Preprints
https://doi.org/10.5194/amt-2021-101
https://doi.org/10.5194/amt-2021-101

  06 May 2021

06 May 2021

Review status: this preprint is currently under review for the journal AMT.

High temporal resolution wet delay gradients estimated from multi-GNSS and microwave radiometer observations

Tong Ning1 and Gunnar Elgered2 Tong Ning and Gunnar Elgered
  • 1Lantmäteriet (The Swedish Mapping, Cadastral and Land Registration Authority), SE-80182, Gävle, Sweden
  • 2Department of Space, Earth and Environment, Chalmers University of Technology, Onsala Space Observatory, SE-43992 Onsala, Sweden

Abstract. We have used one year of multi-GNSS observations at the Onsala Space Observatory on the Swedish west coast to estimate the linear horizontal gradients in the wet propagation delay. The estimated gradients are compared to the corresponding ones from a microwave radiometer. We have investigated different temporal resolutions from 5 min to one day. Relative to the GPS-only solution and using an elevation cutoff angle of 10° and a temporal resolution of 5 min the improvement obtained for the solution using GPS, Glonass, and Galileo data is an increase in the correlation coefficient of 11 % for the east gradient and 20 % for the north gradient. Out of all the different GNSS solutions, the highest correlation is obtained for the east gradients and a resolution of 2 h, while the best agreement for the north gradients is obtained for 6 h. The choice of temporal resolution is a compromise between getting a high correlation and the possibility to detect rapid changes in the gradient. Due to the differences in geometry of the observations, gradients which happen suddenly, are either not captured at all or captured but with much less amplitude by the GNSS data. When a weak constraint is applied in the estimation of process, the GNSS data have an improved ability to track large gradients, however, at the cost of increased formal errors.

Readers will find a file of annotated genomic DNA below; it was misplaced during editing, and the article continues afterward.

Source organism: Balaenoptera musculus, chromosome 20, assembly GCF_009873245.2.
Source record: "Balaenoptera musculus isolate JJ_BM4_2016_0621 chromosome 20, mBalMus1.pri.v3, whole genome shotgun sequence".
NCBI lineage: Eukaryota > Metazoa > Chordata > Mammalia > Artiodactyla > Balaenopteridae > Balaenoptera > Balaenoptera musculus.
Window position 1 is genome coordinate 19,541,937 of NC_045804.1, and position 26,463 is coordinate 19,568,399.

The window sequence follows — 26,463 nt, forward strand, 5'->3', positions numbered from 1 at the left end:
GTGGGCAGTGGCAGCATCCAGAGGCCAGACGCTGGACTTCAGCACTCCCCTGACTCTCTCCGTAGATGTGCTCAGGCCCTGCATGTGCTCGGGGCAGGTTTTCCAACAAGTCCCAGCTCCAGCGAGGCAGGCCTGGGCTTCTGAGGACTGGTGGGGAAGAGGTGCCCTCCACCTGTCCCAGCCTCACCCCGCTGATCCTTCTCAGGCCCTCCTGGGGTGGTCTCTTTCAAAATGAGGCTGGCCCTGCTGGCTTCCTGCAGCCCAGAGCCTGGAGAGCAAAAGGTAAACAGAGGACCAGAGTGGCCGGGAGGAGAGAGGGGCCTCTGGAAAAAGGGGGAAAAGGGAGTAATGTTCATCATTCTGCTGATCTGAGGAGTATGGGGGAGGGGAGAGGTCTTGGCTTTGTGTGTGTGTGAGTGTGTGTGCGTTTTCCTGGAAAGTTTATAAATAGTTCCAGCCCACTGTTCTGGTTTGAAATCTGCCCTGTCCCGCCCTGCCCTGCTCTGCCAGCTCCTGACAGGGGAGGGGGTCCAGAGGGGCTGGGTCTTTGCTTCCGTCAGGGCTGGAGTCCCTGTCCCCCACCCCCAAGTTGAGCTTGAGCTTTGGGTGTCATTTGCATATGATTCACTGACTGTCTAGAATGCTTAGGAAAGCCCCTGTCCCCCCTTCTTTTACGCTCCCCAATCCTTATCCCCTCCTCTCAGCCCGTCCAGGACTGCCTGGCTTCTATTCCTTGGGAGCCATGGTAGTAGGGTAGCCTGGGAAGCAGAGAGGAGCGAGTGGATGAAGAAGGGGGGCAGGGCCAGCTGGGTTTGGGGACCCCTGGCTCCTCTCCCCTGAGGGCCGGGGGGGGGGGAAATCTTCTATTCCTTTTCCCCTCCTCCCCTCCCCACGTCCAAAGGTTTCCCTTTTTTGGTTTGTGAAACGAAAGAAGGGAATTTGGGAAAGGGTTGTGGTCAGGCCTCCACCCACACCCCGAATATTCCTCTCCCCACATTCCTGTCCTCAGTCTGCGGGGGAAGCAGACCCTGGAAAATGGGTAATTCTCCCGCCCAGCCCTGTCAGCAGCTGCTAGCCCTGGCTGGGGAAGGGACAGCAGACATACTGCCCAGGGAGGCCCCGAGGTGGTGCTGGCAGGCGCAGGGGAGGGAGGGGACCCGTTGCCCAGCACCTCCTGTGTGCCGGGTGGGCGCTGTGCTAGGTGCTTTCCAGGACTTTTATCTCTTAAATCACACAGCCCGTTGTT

Tong Ning and Gunnar Elgered

Status: open (until 01 Jul 2021)

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Tong Ning and Gunnar Elgered

Tong Ning and Gunnar Elgered

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Short summary
We compared the GNSS-derived gradients to the ones obtained from a collocated WVR. Overall the multi-GNSS solutions show small but significant improvements with the WVR gradients. When estimating GNSS gradients the choice temporal resolution is a compromise between getting a high correlation and loosing track of rapid gradient variations. Weakening the constraint used when estimating the GNSS gradients helps to track short-lived gradients however at the cost of increased formal errors.